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Sociology in AmericaA History$
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Craig Calhoun

Print publication date: 2007

Print ISBN-13: 9780226090948

Published to Chicago Scholarship Online: February 2013

DOI: 10.7208/chicago/9780226090962.001.0001

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PRINTED FROM CHICAGO SCHOLARSHIP ONLINE (www.chicago.universitypressscholarship.com). (c) Copyright University of Chicago Press, 2019. All Rights Reserved. An individual user may print out a PDF of a single chapter of a monograph in CHSO for personal use.date: 21 October 2019

Knowledge from the Field

Knowledge from the Field

Chapter:
(p.155) [Five] Knowledge from the Field
Source:
Sociology in America
Author(s):

Marjorie L. DeVault

Publisher:
University of Chicago Press
DOI:10.7208/chicago/9780226090962.003.0005

This chapter provides a story about fieldwork traditions in sociology and the growth of qualitative methods and methodology in the second half of the twentieth century. It weaves its narrative around three methodological essays from the second half of the century: Howard Becker's discussion of inference and proof in participant observation; Jack Katz's essay on a social system of analytic fieldwork, based on a study that included both participant observation and “loosely structured interviews”; and Ruth Behar's commentary on methods in a life history study. It brings forward three ideas. (1) Labels, languages, and emphases may have changed over the course of the century, but one can find a sturdy tradition whose shared strategies and commitments have been passed along, explicitly and implicitly, through generations of practitioners. (2) From its early days in social reform activities, the fieldwork tradition of “close-up” investigation has provided openings for “voices from outside”; yet in every period, researchers have struggled over the relation between science and social action, and the topics and consequences of field studies have been shaped by their social and institutional contexts. (3) Women as well as men have contributed to this tradition, but women have too often been “edged out” of the discipline or simply overlooked.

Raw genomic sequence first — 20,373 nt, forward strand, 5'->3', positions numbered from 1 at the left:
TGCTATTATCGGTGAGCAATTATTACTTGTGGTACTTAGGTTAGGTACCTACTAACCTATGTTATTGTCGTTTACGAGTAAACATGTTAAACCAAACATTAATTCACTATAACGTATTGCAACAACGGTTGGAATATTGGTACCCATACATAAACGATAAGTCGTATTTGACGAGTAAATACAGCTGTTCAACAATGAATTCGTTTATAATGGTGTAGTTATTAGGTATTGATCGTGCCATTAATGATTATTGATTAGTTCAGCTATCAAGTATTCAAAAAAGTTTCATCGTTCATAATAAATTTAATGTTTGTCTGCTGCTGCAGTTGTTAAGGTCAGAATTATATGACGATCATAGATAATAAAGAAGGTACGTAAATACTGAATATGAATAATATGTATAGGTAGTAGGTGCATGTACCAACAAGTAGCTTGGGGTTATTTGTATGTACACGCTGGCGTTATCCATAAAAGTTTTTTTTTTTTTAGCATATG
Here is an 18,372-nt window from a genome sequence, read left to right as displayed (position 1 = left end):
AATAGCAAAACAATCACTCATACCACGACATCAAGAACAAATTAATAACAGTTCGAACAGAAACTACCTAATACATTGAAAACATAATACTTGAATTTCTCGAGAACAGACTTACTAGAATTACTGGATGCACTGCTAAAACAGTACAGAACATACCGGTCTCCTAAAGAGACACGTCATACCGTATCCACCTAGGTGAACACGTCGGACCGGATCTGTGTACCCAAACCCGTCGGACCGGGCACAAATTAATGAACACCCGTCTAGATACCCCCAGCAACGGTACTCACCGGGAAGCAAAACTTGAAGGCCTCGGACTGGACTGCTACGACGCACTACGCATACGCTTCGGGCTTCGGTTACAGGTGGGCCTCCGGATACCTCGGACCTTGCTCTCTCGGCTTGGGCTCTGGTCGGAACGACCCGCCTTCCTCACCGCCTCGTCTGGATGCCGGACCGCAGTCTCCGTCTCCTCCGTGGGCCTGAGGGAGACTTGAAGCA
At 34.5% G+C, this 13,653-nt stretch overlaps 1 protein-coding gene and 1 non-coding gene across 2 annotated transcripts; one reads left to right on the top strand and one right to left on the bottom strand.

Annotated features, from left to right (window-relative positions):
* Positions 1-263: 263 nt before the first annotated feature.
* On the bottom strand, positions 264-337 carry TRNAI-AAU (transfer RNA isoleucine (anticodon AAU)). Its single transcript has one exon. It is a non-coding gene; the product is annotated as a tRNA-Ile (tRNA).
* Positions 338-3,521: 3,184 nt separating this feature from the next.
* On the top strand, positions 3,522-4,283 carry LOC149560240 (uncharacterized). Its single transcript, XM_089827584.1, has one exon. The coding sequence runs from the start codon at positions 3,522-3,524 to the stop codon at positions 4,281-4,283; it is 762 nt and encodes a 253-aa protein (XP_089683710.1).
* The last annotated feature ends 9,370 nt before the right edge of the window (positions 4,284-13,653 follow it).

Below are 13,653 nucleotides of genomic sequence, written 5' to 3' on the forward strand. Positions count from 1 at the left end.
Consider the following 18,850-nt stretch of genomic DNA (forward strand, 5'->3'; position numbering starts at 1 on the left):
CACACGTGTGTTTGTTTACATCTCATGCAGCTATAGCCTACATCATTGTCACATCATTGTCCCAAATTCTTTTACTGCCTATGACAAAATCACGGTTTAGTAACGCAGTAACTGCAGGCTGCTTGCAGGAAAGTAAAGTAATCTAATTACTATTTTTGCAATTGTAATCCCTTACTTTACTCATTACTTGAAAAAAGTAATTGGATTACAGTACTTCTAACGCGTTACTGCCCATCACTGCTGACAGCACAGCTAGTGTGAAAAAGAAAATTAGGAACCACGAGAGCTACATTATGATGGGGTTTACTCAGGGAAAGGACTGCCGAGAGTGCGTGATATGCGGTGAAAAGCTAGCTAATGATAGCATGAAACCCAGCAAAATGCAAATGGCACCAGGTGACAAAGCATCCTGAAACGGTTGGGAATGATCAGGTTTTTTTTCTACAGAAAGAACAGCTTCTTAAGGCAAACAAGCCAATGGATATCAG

Keywords:   fieldwork traditions, sociology, qualitative methods, Howard Becker, Jack Katz, Ruth Behar, participant observation, life history study

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